Each of Flowers’ convictions was overturned. In June 2019, the U.S. Supreme Court tossed the conviction and death sentence from Flowers’ sixth trial, which was in 2010. Flowers is Black, and justices said prosecutors unconstitutionally excluded African American jurors.

The Supreme Court ruling came after American Public Media’s “In the Dark” investigated the case and interviewed a key witness who said he lied about Flowers. In December 2019, Flowers was released from prison but remained under indictment. In September 2020, Fitch announced she would not pursue a seventh trial of Flowers because there were no longer any credible witnesses.

In May 2020, Fitch announced she was dropping a manslaughter charge against Canyon Boykin, a white former police officer in Columbus who pleaded not guilty in 2016 after being indicted in the shooting death of a Black man, Ricky Ball. Lowndes County District Attorney Scott Colom transferred the case to the attorney general in 2016. It was still pending when Hood, a Democrat, ran unsuccessfully for governor in 2019.

Mississippi Coronavirus Cases

Data is updated nightly.

Cases: 512632

Reported Deaths: 10262
CountyCasesDeaths
Harrison34853555
DeSoto33162432
Hinds32556641
Jackson24830389
Rankin22442402
Lee16238242
Madison14874283
Jones14086247
Forrest13741259
Lauderdale12249324
Lowndes11286193
Lamar10644140
Pearl River9707244
Lafayette8827143
Hancock7835132
Washington7550169
Oktibbeha7204138
Monroe6989179
Pontotoc6970109
Warren6849178
Panola6746134
Neshoba6726210
Marshall6653141
Bolivar6440151
Union633897
Pike5924156
Alcorn5862107
Lincoln5525136
George510180
Prentiss500884
Tippah490282
Itawamba4829107
Scott477499
Adams4766125
Tate4748116
Leflore4723144
Copiah455895
Yazoo455591
Simpson4543117
Wayne442772
Covington432895
Sunflower4299106
Marion4265112
Coahoma4227109
Leake413790
Newton395581
Tishomingo381793
Grenada3775109
Stone365666
Jasper340166
Attala337790
Winston317792
Chickasaw313367
Clay311878
Clarke301195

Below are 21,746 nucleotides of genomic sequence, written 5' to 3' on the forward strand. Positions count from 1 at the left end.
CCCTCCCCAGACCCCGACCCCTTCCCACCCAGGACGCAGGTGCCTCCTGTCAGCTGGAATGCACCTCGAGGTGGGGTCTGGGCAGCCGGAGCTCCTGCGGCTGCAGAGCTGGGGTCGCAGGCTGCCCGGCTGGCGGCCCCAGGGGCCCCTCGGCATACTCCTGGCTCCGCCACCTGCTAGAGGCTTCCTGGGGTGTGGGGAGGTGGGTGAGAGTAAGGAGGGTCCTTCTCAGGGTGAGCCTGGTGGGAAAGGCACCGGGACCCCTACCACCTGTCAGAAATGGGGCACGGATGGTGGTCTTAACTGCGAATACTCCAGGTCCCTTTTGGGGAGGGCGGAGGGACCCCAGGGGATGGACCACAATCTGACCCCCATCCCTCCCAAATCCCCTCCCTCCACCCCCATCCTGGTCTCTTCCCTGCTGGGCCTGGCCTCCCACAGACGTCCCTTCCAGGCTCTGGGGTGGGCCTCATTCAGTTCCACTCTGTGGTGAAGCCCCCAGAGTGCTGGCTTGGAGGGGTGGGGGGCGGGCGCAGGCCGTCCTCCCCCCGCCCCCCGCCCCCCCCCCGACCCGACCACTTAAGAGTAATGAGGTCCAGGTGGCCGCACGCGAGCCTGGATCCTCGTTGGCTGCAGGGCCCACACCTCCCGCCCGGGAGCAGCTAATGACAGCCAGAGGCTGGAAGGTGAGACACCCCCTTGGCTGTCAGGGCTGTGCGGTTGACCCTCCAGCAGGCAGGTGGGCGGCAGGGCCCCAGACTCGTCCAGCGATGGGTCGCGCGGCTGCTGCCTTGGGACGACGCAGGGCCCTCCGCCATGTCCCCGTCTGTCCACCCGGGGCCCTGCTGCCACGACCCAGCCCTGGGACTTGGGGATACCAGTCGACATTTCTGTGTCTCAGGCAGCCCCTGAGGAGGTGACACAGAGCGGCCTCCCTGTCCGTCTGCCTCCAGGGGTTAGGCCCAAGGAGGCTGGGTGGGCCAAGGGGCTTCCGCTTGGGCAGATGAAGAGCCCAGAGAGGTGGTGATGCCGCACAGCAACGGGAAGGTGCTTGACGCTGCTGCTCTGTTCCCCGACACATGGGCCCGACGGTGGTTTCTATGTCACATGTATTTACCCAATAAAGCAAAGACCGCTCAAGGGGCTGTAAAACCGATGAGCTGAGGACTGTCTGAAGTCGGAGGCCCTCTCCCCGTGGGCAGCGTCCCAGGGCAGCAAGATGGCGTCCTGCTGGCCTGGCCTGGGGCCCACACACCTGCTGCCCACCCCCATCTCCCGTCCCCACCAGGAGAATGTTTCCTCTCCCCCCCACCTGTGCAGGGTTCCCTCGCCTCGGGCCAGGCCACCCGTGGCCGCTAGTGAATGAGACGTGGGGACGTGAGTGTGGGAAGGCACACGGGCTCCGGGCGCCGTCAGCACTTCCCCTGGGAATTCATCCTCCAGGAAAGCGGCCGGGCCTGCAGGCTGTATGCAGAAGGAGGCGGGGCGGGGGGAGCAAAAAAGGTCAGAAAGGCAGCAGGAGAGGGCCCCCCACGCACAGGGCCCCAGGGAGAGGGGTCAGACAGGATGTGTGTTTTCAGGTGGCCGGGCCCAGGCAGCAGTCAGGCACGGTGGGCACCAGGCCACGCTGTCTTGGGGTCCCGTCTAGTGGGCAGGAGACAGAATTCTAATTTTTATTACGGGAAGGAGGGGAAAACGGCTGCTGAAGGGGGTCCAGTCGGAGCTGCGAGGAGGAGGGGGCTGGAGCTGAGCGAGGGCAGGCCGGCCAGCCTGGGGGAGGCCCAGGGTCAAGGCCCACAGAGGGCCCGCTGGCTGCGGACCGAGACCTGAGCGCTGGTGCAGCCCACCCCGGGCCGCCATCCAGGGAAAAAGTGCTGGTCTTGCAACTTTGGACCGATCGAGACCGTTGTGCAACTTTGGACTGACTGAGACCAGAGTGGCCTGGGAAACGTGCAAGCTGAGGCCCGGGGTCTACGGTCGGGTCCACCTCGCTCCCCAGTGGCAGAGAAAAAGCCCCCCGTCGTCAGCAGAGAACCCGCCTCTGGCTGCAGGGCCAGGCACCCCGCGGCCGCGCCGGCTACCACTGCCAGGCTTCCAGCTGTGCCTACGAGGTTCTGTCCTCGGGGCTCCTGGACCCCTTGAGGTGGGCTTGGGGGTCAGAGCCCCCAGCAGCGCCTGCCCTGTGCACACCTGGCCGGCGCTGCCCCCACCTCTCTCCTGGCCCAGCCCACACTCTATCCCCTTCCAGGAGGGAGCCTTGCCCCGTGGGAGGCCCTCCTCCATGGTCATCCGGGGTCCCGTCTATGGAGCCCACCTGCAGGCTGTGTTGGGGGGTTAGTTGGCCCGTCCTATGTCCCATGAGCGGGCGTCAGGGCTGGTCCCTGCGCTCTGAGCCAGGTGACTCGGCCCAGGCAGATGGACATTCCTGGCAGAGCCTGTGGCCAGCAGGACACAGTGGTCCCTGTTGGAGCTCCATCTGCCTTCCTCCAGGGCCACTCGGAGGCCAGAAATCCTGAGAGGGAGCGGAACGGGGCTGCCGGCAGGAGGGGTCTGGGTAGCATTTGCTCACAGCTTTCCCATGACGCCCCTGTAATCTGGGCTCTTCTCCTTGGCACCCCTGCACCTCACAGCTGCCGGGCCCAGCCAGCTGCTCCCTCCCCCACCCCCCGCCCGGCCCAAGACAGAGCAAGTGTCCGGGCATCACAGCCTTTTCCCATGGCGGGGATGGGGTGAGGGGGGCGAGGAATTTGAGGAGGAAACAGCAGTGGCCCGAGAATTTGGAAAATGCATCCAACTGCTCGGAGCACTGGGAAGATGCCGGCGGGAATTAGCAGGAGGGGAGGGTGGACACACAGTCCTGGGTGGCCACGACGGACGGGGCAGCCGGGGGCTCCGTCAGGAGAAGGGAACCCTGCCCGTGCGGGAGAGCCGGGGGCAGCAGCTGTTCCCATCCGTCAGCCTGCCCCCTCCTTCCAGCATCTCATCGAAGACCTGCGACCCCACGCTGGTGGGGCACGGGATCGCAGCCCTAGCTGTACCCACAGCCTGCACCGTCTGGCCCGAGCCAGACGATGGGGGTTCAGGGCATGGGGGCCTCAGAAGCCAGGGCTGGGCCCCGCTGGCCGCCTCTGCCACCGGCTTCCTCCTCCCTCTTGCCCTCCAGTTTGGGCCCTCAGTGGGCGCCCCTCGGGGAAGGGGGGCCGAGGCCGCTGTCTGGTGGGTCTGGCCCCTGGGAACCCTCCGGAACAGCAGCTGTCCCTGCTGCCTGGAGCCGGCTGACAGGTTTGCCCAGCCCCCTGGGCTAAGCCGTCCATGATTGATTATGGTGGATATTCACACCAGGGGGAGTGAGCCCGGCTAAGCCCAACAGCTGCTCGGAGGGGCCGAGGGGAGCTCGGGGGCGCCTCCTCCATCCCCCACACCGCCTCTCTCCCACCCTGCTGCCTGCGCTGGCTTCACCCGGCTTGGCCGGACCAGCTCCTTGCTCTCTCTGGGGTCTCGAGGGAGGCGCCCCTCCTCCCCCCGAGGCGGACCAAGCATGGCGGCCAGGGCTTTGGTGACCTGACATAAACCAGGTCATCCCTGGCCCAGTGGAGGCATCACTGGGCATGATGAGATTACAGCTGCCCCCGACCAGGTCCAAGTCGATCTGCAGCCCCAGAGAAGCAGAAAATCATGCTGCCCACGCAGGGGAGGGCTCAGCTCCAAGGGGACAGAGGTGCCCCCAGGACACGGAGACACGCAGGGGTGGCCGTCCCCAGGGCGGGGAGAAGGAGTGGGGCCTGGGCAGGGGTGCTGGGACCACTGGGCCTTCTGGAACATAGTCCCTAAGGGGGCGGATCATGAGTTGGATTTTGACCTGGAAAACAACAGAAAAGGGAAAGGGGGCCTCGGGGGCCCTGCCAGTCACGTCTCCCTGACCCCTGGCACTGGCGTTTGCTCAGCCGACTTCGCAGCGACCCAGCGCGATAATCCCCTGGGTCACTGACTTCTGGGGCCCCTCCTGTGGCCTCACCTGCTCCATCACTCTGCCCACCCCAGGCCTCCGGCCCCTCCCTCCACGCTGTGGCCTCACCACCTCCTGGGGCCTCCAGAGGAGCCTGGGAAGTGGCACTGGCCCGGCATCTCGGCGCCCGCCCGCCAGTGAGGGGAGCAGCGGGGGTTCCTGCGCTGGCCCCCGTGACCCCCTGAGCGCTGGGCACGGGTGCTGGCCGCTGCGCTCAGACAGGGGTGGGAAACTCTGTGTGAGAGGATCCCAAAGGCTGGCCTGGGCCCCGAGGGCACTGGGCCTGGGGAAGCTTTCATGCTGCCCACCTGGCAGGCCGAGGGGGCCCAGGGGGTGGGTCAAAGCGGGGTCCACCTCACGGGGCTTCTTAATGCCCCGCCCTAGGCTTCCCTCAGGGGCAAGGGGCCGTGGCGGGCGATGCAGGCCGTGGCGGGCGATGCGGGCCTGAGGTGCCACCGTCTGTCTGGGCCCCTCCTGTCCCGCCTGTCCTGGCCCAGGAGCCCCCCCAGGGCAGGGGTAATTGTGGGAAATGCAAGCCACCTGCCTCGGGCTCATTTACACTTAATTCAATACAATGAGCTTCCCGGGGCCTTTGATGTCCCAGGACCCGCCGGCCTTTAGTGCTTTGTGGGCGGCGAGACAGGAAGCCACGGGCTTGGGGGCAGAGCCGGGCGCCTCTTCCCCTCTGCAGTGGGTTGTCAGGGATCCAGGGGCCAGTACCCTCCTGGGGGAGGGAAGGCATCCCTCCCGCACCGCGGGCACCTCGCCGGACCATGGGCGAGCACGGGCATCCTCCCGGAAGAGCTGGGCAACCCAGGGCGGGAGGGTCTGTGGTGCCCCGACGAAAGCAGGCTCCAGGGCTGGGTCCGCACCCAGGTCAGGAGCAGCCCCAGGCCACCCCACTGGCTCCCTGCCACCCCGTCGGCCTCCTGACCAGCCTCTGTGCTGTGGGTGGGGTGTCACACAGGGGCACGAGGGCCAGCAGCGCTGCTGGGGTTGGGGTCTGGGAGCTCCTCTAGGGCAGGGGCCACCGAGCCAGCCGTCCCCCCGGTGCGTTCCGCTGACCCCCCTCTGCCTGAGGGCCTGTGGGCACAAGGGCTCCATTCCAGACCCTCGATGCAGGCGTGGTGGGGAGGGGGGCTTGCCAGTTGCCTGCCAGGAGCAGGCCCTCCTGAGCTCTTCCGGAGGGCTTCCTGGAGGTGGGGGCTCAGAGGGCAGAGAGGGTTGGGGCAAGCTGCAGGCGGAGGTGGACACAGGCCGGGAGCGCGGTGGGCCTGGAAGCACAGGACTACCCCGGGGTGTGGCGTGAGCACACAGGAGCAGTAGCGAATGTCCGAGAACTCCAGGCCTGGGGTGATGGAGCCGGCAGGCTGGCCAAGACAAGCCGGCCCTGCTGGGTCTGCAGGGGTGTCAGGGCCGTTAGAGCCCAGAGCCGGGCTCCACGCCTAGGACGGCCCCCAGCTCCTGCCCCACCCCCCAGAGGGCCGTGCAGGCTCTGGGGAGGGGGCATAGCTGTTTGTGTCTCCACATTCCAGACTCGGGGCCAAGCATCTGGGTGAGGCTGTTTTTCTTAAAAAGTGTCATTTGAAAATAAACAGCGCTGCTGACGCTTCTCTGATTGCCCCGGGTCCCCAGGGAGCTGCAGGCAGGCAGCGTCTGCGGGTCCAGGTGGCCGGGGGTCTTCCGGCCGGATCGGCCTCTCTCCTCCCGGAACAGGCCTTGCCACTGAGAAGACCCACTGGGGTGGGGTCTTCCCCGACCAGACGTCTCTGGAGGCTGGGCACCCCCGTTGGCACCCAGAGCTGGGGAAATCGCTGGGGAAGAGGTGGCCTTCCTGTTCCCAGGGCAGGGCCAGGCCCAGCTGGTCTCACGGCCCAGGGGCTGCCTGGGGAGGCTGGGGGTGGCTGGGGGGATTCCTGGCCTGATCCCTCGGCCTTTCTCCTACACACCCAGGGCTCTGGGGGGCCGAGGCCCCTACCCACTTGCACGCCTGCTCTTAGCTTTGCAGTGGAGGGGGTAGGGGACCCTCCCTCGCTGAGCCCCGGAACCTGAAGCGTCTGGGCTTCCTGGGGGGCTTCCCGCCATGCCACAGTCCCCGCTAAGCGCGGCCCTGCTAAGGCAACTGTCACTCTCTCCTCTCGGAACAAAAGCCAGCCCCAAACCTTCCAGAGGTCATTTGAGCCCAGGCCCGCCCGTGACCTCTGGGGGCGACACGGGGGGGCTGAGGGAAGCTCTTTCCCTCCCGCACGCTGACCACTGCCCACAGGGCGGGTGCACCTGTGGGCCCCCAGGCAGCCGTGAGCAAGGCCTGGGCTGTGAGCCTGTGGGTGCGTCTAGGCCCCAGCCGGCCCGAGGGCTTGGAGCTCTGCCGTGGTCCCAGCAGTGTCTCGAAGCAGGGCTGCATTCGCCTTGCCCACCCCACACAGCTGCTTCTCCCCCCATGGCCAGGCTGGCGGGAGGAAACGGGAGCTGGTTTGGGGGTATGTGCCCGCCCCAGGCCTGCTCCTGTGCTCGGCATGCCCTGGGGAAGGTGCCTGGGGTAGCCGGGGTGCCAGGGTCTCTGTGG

Calhoun284449
Holmes271289
Smith268952
Yalobusha243747
Tallahatchie231453
Greene224749
Walthall221366
Lawrence217840
Perry213356
Amite209557
Webster205148
Noxubee188642
Montgomery181557
Carroll174441
Jefferson Davis173643
Tunica163239
Benton152639
Kemper144941
Choctaw136527
Claiborne134238
Humphreys131139
Franklin124929
Quitman107528
Wilkinson105939
Jefferson96834
Sharkey65121
Issaquena1957
Unassigned00

Alabama Coronavirus Cases

Cases: 844951

Reported Deaths: 16115
CountyCasesDeaths
Jefferson1161002006
Mobile741871379
Madison53279732
Shelby38325368
Baldwin38068589
Tuscaloosa36009641
Montgomery34482781
Lee25550263
Calhoun22585518
Morgan22451406
Etowah20013517
Marshall18777316
Houston17727425
St. Clair16875358
Limestone16135218
Cullman16044303
Elmore15904294
Lauderdale14968306
Talladega14189299
DeKalb12967269
Walker12020380
Blount10714192
Autauga10517157
Jackson10157194
Coffee9414192
Colbert9334208
Dale9018191
Tallapoosa7254201
Russell707765
Chilton7018170
Escambia6955143
Covington6932195
Franklin6340108
Chambers5783142
Marion5401130
Dallas5285209
Pike5118109
Clarke484986
Lawrence4826129
Winston4780110
Geneva4642136
Bibb434094
Barbour369480
Butler3434100
Marengo342393
Monroe337066
Randolph334367
Pickens333188
Fayette330085
Henry320666
Hale318189
Cherokee317563
Crenshaw260477
Washington256952
Cleburne254460
Lamar251253
Clay250869
Macon244764
Conecuh192762
Coosa184947
Lowndes178168
Wilcox177438
Bullock152645
Perry141840
Sumter139241
Greene130245
Choctaw93228